Nosocomial infections in medical facilities, care and nursing homes have increased at an alarming rate in recent times. Preventing these infections from spreading further calls for an efficient multi-barrier system of hygienic preventive measures. In this context, surface disinfection plays an increasingly important role, as studies have shown: pathogens can survive on inanimate surfaces for weeks of even months, which means that cross-contamination represent a constant risk*.
Surfaces that frequently come into contact with hands or the skin present a particularly high risk of transmission of infections. These include in particular all surfaces in the patient's surroundings, which are often part of the chain of transmission of various pathogenic microbes. It is thus a logical consequence that a large number of surface disinfectants such as sprays and disinfectant wipes are being offered for risk areas in the patient's surroundings.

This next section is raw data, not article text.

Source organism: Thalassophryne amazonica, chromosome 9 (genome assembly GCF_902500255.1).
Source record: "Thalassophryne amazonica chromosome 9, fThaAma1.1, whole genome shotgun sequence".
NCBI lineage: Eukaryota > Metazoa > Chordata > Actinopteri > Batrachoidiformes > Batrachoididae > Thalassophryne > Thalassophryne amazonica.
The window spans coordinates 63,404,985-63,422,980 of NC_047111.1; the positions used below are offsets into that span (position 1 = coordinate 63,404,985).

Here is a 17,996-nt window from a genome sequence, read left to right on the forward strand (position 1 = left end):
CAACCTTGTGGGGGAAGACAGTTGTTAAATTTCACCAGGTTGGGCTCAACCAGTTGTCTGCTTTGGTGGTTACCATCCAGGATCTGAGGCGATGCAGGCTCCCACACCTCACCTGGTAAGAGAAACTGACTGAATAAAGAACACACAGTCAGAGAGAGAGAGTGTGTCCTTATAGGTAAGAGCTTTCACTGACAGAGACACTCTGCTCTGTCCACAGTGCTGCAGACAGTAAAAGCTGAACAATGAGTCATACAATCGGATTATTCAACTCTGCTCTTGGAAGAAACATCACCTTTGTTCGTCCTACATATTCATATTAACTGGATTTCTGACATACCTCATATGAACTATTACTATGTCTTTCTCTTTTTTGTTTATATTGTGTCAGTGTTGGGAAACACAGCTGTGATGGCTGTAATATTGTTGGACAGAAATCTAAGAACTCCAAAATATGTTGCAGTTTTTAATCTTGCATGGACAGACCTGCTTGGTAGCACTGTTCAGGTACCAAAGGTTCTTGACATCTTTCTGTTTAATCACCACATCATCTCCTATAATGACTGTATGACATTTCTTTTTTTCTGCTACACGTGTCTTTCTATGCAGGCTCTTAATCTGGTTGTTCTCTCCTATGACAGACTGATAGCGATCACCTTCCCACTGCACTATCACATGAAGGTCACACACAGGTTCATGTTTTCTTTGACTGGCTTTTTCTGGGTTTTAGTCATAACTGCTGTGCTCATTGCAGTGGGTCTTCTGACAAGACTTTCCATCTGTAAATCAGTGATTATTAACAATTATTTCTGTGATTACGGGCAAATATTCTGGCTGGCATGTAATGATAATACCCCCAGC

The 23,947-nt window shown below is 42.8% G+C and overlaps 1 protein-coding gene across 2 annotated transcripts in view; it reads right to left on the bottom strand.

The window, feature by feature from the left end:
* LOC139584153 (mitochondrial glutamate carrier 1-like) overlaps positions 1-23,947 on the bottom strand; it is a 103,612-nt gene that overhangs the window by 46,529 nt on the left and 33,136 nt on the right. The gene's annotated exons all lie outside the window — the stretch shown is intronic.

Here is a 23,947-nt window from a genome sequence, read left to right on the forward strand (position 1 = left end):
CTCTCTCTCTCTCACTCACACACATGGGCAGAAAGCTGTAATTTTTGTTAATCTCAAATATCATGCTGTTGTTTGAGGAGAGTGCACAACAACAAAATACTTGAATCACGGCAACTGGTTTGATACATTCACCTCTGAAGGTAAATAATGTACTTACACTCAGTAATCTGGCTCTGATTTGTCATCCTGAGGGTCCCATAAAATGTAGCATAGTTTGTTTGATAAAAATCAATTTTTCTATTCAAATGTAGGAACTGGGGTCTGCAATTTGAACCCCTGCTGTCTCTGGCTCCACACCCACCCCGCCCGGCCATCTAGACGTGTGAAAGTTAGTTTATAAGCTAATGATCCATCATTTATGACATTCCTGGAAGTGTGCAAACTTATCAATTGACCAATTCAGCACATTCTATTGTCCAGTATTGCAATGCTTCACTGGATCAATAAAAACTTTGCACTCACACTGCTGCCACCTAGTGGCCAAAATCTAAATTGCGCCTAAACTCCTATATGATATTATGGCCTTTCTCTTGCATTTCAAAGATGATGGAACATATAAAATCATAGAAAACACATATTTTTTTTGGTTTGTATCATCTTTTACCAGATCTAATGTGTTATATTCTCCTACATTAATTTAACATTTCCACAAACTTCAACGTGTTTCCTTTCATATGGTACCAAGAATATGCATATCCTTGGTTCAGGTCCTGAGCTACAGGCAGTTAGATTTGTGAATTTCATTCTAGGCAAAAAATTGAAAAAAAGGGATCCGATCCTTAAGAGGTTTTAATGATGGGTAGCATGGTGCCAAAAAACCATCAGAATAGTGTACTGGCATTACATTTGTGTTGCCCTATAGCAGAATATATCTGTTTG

In medical facilities, such as hospitals, it is the duty of the hygiene committee and hospital hygiene to define disinfectant measures in the hygiene plan that are adapted to the local circumstances. In view of the wide range of products available, selecting the suitable disinfectants is often difficult. Decision criteria such as efficacy, material compatibility, active substances, convenience, odour, cost-effectiveness and many other factors influence the choice of products.
*A. Kramer, I. Schwebke, G. Kampf: How long do nosocomial pathogens persist on inanimate surfaces? A systematic review, BMC infect. Dis. 6 (2006) 130
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